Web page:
'Big Jump' in Survival in Advanced Nasopharyngeal Cancer

Megan Brooks

September 20, 2019

Adding induction chemotherapy to standard concurrent chemoradiotherapy boosted overall survival in patients with high-risk locoregionally advanced nasopharyngeal carcinoma, but at a cost of higher rates of acute grade 3 or 4 toxicities, in a phase 3 study conducted in China.

"The increase from 90.3% to 94.6% in overall survival is a big jump. It means the new treatment lowered the risk of death by about 50% " Jun Ma, MD, of the Department of Radiation Oncology, Sun Yat-sen University Cancer Center, Quangzhou, China, told Medscape Medical News.

As for side effects, "most acute side effects were temporary and reversible [and] would not significantly impair the patient's quality of life. The incidence of late side effects was not increased with the induction chemotherapy, with the exception of mild peripheral neuropathy," Ma said.

Approached for comment, Marcelo Bonomi, MD, of the Ohio State University Comprehensive Cancer Center–Arthur G. James Cancer Hospital, Columbus, said the study has already changed practice at his institution, where use of induction chemotherapy is now standard in these patients.

The absolute benefit in overall survival is "huge," and acute toxicity is the "price to pay" for improved overall survival, Bonomi told Medscape Medical News.

The study was published online September 19 in the New England Journal of Medicine and was presented earlier this year at the annual meeting of the American Society of Clinical Oncology.

Clear-cut Survival Advantage

The authors explain that, at presentation, 70% of patients with nasopharyngeal carcinoma have locoregionally advanced disease and an unfavorable prognosis. Chemoradiotherapy with a platinum-based agent is the backbone of therapy in this group.

In their study, the investigators explored adding induction chemotherapy with gemcitabine and cisplatin, which had already shown promising efficacy in phase 2 trials.

Theirs was a phase 3 study, conducted in 480 patients with previously untreated, locoregionally advanced, nonmetastatic stage III–IVB nasopharyngeal carcinoma.

Roughly half of the patients were randomly allocated to receive induction chemotherapy with gemcitabine (1 g/m2 on days 1 and 8) plus cisplatin (80 mg/m2 on day 1), administered every 3 weeks for three cycles, plus chemoradiotherapy (concurrent cisplatin at a dose of 100 mg/m2 every 3 weeks for three cycles plus intensity-modulated radiotherapy).

The patients in the other group were treated with chemoradiotherapy alone.

At a median follow-up of 42.7 months, the primary endpoint of 3-year recurrence-free survival was 85.3% with induction chemotherapy vs 76.5% with chemoradiotherapy alone (stratified hazard ratio for recurrence or death, 0.51; 95% confidence interval [CI], 0.34 – 0.77; P = .001).

Overall survival at 3 years (a secondary endpoint) also clearly favored induction chemotherapy (94.6% vs 90.3%; stratified HR for death, 0.43; 95% CI, 0.24 – 0.77).

The survival advantage with induction chemotherapy is "pretty clear-cut and may become even larger with time. That is, the survival advantage at 3 years may not tell the full story," James Fetten, MD, medical oncologist at Memorial Sloan Kettering Cancer Center in New York City, told Medscape Medical News.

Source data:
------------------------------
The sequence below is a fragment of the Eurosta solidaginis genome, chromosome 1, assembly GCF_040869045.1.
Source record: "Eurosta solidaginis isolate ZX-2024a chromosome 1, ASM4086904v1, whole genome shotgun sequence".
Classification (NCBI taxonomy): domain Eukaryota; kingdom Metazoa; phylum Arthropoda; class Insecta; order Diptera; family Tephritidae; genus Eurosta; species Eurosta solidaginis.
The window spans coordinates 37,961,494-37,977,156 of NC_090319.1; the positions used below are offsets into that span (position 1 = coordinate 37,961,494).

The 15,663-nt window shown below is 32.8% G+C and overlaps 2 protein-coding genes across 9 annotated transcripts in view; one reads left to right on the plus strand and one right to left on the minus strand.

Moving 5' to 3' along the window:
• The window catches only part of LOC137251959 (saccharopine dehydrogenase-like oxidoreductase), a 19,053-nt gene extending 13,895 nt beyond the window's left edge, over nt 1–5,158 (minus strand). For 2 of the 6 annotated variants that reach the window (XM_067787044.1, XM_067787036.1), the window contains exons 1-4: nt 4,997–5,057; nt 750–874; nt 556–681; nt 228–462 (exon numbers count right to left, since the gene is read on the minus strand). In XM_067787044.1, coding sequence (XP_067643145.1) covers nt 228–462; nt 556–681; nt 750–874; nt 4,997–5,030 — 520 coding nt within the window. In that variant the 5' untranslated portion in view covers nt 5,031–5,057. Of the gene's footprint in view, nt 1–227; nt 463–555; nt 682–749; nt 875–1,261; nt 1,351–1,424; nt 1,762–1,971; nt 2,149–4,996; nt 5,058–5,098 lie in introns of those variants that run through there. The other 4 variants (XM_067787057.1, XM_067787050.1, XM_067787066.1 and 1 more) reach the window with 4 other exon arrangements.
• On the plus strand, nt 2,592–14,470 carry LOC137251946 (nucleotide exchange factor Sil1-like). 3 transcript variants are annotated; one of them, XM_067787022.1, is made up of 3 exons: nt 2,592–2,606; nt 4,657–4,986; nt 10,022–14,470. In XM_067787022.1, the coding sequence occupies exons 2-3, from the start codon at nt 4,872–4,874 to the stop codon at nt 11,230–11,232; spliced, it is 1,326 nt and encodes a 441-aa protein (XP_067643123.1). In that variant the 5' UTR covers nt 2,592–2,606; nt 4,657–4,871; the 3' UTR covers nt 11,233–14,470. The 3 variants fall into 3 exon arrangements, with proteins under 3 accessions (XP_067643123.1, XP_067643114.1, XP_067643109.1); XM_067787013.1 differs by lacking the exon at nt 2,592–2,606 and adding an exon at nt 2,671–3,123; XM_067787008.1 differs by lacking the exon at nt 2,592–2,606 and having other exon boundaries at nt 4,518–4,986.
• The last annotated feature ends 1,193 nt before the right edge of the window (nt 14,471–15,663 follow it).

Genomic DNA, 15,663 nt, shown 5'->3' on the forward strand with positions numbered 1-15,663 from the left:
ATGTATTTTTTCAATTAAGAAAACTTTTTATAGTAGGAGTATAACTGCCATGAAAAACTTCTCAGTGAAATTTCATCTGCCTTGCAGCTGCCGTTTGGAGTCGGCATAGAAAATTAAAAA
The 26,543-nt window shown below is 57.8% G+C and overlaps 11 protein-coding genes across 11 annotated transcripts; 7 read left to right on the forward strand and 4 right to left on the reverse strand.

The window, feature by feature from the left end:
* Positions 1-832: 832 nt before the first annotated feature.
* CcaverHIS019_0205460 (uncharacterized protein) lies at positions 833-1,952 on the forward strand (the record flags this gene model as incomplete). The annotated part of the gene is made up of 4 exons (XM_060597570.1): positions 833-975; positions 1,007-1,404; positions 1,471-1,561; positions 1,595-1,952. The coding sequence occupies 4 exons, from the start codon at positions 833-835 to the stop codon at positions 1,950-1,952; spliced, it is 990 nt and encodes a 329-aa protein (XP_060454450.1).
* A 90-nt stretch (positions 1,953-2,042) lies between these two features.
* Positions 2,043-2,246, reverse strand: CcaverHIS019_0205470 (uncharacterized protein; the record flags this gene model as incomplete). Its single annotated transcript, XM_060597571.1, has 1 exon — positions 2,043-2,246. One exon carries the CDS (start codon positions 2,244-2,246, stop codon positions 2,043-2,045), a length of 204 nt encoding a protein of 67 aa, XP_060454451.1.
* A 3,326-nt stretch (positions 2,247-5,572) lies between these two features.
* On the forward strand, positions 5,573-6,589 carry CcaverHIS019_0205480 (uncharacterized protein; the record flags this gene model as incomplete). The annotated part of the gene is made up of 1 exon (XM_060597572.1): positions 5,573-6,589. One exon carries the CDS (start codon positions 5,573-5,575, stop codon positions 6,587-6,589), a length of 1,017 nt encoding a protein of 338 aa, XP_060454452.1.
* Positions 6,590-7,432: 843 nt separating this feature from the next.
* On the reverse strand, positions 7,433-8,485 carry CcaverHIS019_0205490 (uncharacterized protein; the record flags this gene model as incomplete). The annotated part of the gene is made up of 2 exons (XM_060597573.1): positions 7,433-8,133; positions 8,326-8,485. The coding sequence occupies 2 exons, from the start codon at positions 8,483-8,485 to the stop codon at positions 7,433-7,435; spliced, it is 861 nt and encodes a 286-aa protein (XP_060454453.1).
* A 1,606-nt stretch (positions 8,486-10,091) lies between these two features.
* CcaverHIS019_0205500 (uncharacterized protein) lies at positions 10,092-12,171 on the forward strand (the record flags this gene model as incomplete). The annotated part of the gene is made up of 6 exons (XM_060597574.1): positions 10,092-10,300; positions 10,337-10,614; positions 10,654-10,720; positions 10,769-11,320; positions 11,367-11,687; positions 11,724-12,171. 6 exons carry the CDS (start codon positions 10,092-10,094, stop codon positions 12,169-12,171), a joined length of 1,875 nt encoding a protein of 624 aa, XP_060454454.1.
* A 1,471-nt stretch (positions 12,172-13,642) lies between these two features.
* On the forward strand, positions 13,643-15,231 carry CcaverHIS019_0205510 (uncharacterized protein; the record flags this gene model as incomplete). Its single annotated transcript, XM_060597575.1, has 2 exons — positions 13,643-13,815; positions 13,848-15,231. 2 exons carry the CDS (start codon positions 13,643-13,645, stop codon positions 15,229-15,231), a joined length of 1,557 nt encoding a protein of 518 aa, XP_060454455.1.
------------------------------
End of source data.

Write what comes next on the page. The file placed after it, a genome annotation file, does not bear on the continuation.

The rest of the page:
"What makes intuitive sense about this strategy is that people die of distant metastasis in this disease, not from recurrence locally," said Fetten, who was approached for comment.

"Giving chemotherapy initially, as early as possible, not only controls the local disease, it addresses the most feared complication, which is microscopic distant disease," he said. He noted that this is already "done for other locally advanced cancers, like breast cancer."

Not All Side Effects Created Equal

Virtually all patients (96.7%) completed three cycles of induction chemotherapy, despite acute toxicities. The incidence of acute adverse events of grade 3 or 4 was 75.7% with induction chemotherapy vs 55.7% without, with a higher incidence of grade 3/4 neutropenia (28.0% vs 10.5%), thrombocytopenia (11.3% vs 1.3%), anemia (9.6% vs 0.8%), nausea (23.0% vs 13.9%), and vomiting (22.6% vs 13.9%).

The incidence of late toxic effects was similar in the treatment groups, with the exception of grade 1 or 2 peripheral neuropathy, the incidence of which was higher in the induction chemotherapy group than in the standard-therapy group (8.8% vs 1.7%).

"As for side effects," said Ma, "it would be important to tell patients that not all serious (grade 3 or 4) side effects are created equal. For example, the major increased acute side effects in our trial was hematological, including neutropenia, thrombocytopenia, and anemia. Most of these side effects were discovered by laboratory tests only, and most patients have no symptoms.

"What's more important to patients' long-term quality of life is late side effects, which are likely to be persistent or even permanent. We are glad to see that the incidence of late side effects was not increased with the induction chemotherapy, with the exception of mild peripheral neuropathy," said Ma.

Summing up, Ma said this trial establishes induction chemotherapy plus concurrent chemoradiotherapy as the "standard of care" in locally advanced nasopharyngeal carcinoma. "It has already changed practice in many cancer centers," she added.

Funding for the study was provided through grants from the Innovation Team Development Plan of the Ministry of Education, the Natural Science Foundation of Guangdong Province, and other health and science organizations. Ma, Fetten, and Bonomi have disclosed no relevant financial relationships.

N Engl J Med. 2019;38:1124-1135. Abstract

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